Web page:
How to Use CHIP Board as a Linux Printer & Scanner Server

We have a Canon Pixma MP250 series multi-function USB printer connected to a Windows 10 laptop at home, and for several years, I had no problems printing from my Ubuntu computer to that printer. However, this setup recently stopped to work, and whatever I would do, printing would never start from my Ubuntu PC, even though the file was (allegedly) successfully transfered to the Windows 10 laptop connected to the printer. So I decided to setup my own printer server, as well as a scanner server since it’s a multi-function printer, using one of the boards from my collection. As I opened my cabinet, I wondered whether I would use an Orange Pi board, Raspberry Pi board, or Nano Pi board, but I needed WiFi since there’s no Ethernet in the office where the printer is located, and I found that Next Thing CHIP board was the ideal candidate as it comes with a USB port, built-in WiFi, and storage, and I paid just under $15 in total to have it shipped to South East Asia. So I’ll report my experience setting up CUPS printer server and SANE (Scanner Access Now Easy) on the board. Those are generic instructions working on Debian / Ubuntu, so they will other work for Raspberry Pi, Orange Pi, Nano Pi board, etc… via WiFi or Ethernet.

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While I reviewed PocketCHIP last year, I had yet to actually use a standalone CHIP board. I did not want to connect it to a display, so I used some of the “Headless CHIP” instructions to set it up. I used a micro USB to USB cable to connect it to my computer, and use minicom to connect to /dev/ttyACM0 with 115200 8N1 settings, and yould access the command line with chip / chip credentials:

Then I configured WiFi from the command line, by first listing SSIDs:

and connect to my the closest access point from the list above:

The next step is to check whether CHIP has successfully connected to the wireless router with the command:

That’s all good. The micro USB to USB cable works, but it was unstable in my case, with the two LEDs something going dark due to power issues, which means CHIP consumes more power than NanoPi NEO + armbian, as I’ve been running it from a USB port for several weeks… CHIP ships with Debian with XFCE4, so it might be a good idea to remove the corresponding packages:

Alternatively, you could flash Debian without GUI based on the instructions here.

So since WiFi had been setup, I connect the board to a 5V/2A power supply, and logged it to the board with SSH, and everything became much more stable. I received the board in the middle of the last, so I updated the system first:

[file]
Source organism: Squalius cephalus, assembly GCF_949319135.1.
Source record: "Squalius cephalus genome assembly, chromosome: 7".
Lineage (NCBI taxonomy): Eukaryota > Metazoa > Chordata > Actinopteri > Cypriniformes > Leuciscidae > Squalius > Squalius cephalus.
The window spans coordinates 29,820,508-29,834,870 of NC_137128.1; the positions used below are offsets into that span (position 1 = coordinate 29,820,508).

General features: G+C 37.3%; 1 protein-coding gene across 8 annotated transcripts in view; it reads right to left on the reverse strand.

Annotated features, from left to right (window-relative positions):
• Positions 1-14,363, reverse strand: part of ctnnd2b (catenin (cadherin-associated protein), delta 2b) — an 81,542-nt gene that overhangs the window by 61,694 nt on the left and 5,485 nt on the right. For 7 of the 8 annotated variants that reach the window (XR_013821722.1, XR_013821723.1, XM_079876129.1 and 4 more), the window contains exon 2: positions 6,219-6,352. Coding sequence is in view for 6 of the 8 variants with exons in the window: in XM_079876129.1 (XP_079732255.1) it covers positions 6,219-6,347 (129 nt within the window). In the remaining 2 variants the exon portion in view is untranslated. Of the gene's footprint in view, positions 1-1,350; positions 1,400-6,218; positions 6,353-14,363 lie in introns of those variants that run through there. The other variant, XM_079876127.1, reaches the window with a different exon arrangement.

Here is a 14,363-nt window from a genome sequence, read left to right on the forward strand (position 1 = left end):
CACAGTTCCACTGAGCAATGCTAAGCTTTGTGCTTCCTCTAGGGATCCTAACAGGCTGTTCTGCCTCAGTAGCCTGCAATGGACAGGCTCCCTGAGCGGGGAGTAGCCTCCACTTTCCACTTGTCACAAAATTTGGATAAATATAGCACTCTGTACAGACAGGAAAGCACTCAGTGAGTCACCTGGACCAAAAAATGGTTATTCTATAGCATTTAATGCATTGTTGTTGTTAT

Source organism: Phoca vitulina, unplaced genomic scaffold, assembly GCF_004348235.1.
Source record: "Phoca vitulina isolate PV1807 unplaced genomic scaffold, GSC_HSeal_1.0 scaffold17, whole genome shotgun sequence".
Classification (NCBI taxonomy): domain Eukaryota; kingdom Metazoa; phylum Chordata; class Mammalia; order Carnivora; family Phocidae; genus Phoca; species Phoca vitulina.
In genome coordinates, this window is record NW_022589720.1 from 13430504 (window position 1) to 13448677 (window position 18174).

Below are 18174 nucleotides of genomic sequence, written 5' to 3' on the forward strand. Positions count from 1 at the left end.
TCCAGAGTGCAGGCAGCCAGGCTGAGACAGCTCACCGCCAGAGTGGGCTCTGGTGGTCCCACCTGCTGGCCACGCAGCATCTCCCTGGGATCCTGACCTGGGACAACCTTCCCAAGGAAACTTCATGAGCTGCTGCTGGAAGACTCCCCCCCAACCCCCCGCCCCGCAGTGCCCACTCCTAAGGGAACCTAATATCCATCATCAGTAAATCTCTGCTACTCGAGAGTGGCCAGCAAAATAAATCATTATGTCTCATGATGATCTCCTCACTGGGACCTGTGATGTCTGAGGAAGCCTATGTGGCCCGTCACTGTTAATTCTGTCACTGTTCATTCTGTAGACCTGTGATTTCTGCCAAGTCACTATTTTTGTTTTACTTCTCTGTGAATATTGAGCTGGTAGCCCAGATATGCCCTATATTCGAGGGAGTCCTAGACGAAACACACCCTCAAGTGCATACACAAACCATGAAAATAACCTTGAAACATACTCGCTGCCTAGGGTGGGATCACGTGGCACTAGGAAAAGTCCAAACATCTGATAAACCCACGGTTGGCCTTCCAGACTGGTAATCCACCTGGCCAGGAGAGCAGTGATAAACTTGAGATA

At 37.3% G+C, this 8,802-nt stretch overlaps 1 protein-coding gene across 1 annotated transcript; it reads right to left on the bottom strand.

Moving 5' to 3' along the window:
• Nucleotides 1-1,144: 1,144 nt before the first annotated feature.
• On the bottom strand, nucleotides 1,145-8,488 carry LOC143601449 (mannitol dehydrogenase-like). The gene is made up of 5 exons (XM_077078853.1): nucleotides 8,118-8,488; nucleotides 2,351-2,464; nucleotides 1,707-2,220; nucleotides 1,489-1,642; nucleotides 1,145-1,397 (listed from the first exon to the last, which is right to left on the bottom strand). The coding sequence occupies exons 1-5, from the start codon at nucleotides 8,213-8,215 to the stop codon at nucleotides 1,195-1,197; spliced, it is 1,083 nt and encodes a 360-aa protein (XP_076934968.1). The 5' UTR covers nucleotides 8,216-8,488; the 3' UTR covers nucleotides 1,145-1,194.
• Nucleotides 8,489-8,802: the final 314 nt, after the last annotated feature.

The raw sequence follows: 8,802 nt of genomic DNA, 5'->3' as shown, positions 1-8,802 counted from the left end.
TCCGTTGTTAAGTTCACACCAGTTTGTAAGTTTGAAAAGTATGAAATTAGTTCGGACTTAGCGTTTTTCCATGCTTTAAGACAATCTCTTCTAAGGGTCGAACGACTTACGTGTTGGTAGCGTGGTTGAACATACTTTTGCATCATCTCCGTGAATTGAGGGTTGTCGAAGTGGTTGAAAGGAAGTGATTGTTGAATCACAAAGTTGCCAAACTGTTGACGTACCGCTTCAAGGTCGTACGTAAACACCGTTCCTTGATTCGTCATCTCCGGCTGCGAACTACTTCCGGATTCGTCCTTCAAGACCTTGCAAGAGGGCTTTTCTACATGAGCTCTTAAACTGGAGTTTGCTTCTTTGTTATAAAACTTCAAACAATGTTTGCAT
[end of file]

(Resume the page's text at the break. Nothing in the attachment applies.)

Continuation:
Now that the initials setup was done, I could start the printer server setup, with the steps below greatly inspired from instructions on Next Things forums.

By default CHIP board hostname is  “chip”, so I changed it to something more specific by editing /etc/hostname and /etc/hosts, and replacing chip with CNX-PRINTER. You’ll need to restart avahi-daemon for the changes to take effect:

At this point, we can access the board with CNX-PRINTER.local instead of using the IP address or chip.local. So I could SSH to the board with:

If you are doing this from a Windows machine, you’ll need mDNS (Bonjour) installed for .local addresses to be recognized, and one way is to simply install iTunes.

The next step is to install CUPS server:

CUPS will start automatically, and the web interface will be accessible from the locahost interface on port 631, but since I have not connected a monitor, this would not be convenient, so we can enable remote management with:

At this point I could access the web interface by going to http://cnx-printer.local:631/ in my preferred web browser.

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If you have not already done so, you may want to connect the printer to the board’s USB port, and power it on at this stage. Now we can click on Adding Printers and Classes.

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and then click on Add Printer, which will switch to an HTTPS connection with a self-generated certificate, so you may get a warning, but you can safely add the certificate to carry on. You’ll then be asked for a username and password. Don’t login with chip user, but instead root. The default password is also chip, so you may want to change that in the board.

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The next page is called “Add Printer”, and my printer was automatically detected. So I selected “Canon MP250 series (Canon MP250 series)”, and clicked on Continue button.